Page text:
debt jubilee

The government often pays debt collectors nearly 40 times what they bring in, federal records show. Take the government’s rehabilitation program, which targets people who have defaulted on their debt—meaning they missed nine months of payments. If a borrower subsequently makes nine on-time monthly payments of as little as $5 during a 10-month period, their loans are returned to good standing and the default is supposed to be wiped from their credit reports. But the CFPB found that more than 40 percent of these borrowers defaulted again within three years.

Close to 80 percent of borrowers who rehabilitate their debt make the minimum $5 monthly payment, according to a 2015 estimate by the National Council of Higher Education Resources, a lobbying group that represents student debt collectors and servicers. That means the Education Department is paying its debt collectors up to $1,710 per borrower to collect around $45, regardless of whether the borrower continues to make her payments.

For all ‘developing’ countries, total external debt owed in 2011 was $4.9 trillion and over the course of that one year they paid $620 billion servicing these debts.* in the same year, the total foreign aid supplied to the 'developing world’ through the Development Assistance Committee of the OECD was just $133.5 billion.*
This means that, in 2011 alone, for every $1 the creditor nations gave the so-called 'developing world’ in foreign aid, the debtor nations gave almost $5 back in debt repayments.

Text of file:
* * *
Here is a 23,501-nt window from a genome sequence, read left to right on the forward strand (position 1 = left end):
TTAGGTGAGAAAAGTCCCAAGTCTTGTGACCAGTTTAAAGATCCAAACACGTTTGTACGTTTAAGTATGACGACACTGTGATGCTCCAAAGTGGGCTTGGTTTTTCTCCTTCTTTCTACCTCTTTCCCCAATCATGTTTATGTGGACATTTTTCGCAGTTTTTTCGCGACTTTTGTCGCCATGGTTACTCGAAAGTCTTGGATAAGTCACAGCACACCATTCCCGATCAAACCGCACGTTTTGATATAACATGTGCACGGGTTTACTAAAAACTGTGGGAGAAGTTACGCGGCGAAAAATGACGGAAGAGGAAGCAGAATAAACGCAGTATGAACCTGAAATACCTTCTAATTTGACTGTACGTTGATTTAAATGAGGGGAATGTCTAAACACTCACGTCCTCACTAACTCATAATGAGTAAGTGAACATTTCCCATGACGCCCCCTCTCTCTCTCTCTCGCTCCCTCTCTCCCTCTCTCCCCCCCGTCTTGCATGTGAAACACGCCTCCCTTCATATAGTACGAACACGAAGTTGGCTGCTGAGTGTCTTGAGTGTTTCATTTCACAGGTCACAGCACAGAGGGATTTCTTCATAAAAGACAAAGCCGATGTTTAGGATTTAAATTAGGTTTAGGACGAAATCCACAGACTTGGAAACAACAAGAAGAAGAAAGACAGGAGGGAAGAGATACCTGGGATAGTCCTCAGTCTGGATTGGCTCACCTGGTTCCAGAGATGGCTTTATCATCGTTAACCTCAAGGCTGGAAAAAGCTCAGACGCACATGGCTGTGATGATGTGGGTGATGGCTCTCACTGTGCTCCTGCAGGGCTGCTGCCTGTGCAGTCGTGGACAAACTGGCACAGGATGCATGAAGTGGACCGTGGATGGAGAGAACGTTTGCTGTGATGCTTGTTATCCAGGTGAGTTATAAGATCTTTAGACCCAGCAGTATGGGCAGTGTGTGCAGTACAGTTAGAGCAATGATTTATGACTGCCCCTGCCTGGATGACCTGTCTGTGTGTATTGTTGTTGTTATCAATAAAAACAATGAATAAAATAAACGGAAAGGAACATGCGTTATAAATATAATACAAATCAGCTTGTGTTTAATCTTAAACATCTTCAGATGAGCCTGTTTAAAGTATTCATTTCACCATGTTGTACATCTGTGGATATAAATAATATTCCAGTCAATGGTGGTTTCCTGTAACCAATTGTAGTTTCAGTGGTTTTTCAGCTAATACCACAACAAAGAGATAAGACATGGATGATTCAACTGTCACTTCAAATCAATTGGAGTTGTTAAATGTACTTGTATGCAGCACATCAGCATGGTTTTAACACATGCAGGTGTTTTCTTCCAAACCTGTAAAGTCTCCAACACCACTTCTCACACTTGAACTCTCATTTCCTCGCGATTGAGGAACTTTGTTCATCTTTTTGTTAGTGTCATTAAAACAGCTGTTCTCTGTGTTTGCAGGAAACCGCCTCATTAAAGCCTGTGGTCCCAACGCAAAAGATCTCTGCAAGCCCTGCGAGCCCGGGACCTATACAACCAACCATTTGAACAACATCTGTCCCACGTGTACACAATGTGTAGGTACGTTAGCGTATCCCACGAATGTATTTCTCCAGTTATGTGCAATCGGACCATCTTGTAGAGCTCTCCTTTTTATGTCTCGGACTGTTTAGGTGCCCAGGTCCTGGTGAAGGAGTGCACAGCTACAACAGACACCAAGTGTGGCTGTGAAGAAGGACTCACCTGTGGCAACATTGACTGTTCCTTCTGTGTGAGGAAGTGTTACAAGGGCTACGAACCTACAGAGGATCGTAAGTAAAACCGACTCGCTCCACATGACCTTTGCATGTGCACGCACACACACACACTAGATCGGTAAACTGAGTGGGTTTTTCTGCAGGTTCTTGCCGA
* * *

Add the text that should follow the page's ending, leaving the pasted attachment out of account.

The whole premise of international development is called into question when the nations involved are giving with one hand while taking five times as much as the other. Rather than the mainstream narrative - of advanced industrial nations helping to 'develop’ inexplicably backward Third World nations, the mask is off. There is no 'developing’ world. Instead there are a host of countries being deliberately decivilized, in order that corporatised states benefit economically and geopolitically. The Debt Trap has been used to reorientate national economies to the service of unsustainable and unethical debt burden, in order to transfer wealth to the creditor institutions and nations.
—  Austerity: The Demolition of the Welfare State and the Rise of the Zombie Economy - Chapter One - Kerry Anne Mendoza
*Jubilee Debt Campaign
* OECD, nin.tl/TNpTnl

Occupy activists abolish $3.85m in Corinthian Colleges students’ loan debt

Over the last few days, over 2,700 Everest College students woke up to find that someone had paid off their private student debt.

This was no act of goodwill by the government, which is currently suing Everest parent Corinthian Colleges for its predatory lending practices. Nor is it a gift from Everest itself, which is expected to shutter its doors and possibly leave 72,000 students out of their time and tuition.

Instead, the disappearing student loan debt is the second major piece of financial activism by a group of Occupy Wall street activists.

To inspire Americans with student debt to unionize, the Rolling Jubilee Fund, a project of Strike Debt, has purchased and abolished a portfolio of private student loans issued to Everest students.

Strike Debt is also launching a new initiative – The Debt Collective, which will “create a platform for organization, advocacy and resistance by debtors”.

“Solutions are not going to happen if we just wait for Congress to do it,” says Thomas Gokey, one of the organizers. “We need a social movement. We need debtors to unite to exert collective power.”

The portfolio was valued at – to be exact – $3,856,866.11 in student debt.

The Guardian